“When Ancient Tomes Hit Close to Home” June 25, 2023
“When Ancient Tomes Hit Close to Home”
Genesis 21:8-21/ Jeremiah 20:7-13
Psalm 86:1-10, 16-17 or Psalm 17
Romans 6:1b-11/ Matthew 10:24-39
I’d like to start off with a little piece of news that I stumbled upon. This was written by Tilda Wilson with NPR News and I found it to be a real eye opener. She writes: “Frustrated with book challenges and bans in their school district, a parent in Utah decided to submit a complaint of their own — about the Bible.
The Davis School District took the parent’s objection seriously, placing the Bible under review. This week, the district officially decided to remove the religious text from elementary and middle school libraries for containing “vulgarity or violence.” The ban will take effect immediately, with Bibles being removed from classrooms even as they close down for the summer.
The parent’s complaint, which gained national attention when it was reported in March, cites Utah’s 2022 law banning any books containing “pornographic or indecent” material. The statement calls the Bible “one of the most sex-ridden books around,” and includes an attachment of passages from the Bible they believe violate the law.
The committee assigned to review the Bible for the Davis School District determined that it does not meet the requirements to violate the state’s law, but that it should still be limited to high school-aged students. The decision is already being appealed by another parent, and that appeal will be decided at a public meeting in the future.” End quote,
and I have to say, I would give just about anything to be a fly on the wall at this ‘public meeting in the future’ they are talking about.
Now, the reason I shared this little piece of legislative news with you today is because if you are wondering what sort of shameful stories might be found in the Bible that caused such a fuss with this committee assigned to review the Bible, then our story from Genesis today about Sarah And Hagar might very well be one of the guilty parties.
Now, I don’t know if I have shared this with you before, but some years ago my brother booked a flight to Anchorage, Alaska and from there he took a small plane deep into the interior where he spent 30 days experiencing the wildness of it all. He told me that when they dropped him off the pilot handed him a radio. My brother asked him if this radio was to call for help in case of an emergency, but the pilot said, “No, you’ll be too far out of range for that. We’re required to give this to you because we’ve found that the wives insisted upon it.”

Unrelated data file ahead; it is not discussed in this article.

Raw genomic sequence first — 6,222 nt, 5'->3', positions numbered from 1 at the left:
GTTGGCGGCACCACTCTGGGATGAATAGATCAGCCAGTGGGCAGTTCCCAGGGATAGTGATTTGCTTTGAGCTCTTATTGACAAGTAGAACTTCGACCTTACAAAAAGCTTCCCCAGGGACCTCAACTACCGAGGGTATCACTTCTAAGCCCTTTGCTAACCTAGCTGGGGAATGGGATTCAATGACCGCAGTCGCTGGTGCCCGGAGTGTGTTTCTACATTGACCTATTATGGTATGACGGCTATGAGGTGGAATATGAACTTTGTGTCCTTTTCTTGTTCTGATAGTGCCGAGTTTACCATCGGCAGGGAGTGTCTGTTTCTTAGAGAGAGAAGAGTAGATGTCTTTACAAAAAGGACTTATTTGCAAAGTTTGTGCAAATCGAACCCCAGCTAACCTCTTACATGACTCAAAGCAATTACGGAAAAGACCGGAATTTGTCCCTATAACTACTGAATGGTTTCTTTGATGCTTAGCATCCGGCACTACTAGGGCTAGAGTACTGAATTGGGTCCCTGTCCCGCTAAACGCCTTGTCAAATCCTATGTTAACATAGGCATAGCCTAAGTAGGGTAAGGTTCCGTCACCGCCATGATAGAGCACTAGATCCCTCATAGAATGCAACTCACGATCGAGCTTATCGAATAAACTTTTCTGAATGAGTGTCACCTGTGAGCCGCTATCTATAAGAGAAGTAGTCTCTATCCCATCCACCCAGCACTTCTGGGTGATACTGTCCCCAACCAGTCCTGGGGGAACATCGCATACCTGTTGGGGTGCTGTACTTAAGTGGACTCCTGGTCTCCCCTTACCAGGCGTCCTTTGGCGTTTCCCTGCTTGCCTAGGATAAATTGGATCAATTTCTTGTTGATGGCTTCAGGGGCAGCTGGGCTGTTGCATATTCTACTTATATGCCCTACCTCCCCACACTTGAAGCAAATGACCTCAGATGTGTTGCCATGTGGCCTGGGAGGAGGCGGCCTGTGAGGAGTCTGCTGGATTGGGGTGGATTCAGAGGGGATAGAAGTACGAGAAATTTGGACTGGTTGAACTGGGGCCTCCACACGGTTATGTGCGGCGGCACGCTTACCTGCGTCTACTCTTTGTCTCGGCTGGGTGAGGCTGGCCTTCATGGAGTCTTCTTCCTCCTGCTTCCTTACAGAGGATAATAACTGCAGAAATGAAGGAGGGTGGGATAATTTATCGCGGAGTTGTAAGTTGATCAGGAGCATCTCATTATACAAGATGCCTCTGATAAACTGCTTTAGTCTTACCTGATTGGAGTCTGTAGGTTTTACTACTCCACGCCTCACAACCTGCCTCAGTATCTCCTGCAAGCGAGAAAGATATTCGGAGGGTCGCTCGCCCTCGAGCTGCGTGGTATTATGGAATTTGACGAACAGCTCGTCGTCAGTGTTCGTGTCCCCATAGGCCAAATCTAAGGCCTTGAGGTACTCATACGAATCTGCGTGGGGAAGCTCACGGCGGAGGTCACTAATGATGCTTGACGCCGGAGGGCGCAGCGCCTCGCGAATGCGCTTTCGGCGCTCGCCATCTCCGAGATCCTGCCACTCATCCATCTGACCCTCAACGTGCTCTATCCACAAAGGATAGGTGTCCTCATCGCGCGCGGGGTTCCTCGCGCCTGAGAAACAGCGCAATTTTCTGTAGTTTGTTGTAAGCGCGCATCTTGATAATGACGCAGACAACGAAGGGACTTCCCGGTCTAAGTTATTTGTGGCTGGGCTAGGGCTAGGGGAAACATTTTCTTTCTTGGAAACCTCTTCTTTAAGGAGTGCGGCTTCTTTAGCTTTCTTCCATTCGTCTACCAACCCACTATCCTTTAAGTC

As it turned out, there were no emergencies and he had a great trip with the radio tucked away in his backpack.
It was some years later as we happened to be talking about this trip when he asked me. “You know what else I did while I was up there?” I said I hadn’t the slightest idea and then he surprised the heck out of me. “I read the entire Bible,” he said. “ from cover to cover.”
I don’t remember what I said to him; probably something stupid like, “Well, what did you think?” I mean, we had both been raised going to church, but I never had considered Mark to be any kind of biblical scholar.
In fact, I have never had a chance to really ask him about it since. What I have come to learn, however, Is to understand and appreciate the context of other people Who seek to better understand this collection of ancient writings that we call the Bible. I mean, let’s face it: There is some crazy weird stuff in “the good book,” particularly in the Old Testament.
Take today’s reading from the book of Genesis, for example. Abraham and his wife Sarah had no children which was simply unacceptable in those times. Between all the wars and disease and famine, there was a genuine need to constantly replenish the population. And so it was that when Sarah suggested to her husband that he take her maid servant Hagar, an Egyptian slave, as his wife it was a perfectly normal thing. It was a solution to a problem; nothing more, nothing less. But it wasn’t long before trouble raised its ugly head.
(Gen 16:4When Hagar knew she was pregnant, she began to despise her mistress. 5 Then Sarai said to Abram, “You are responsible for the wrong I am suffering. I put my slave in your arms, and now that she knows she is pregnant, she despises me. May the Lord judge between you and me.”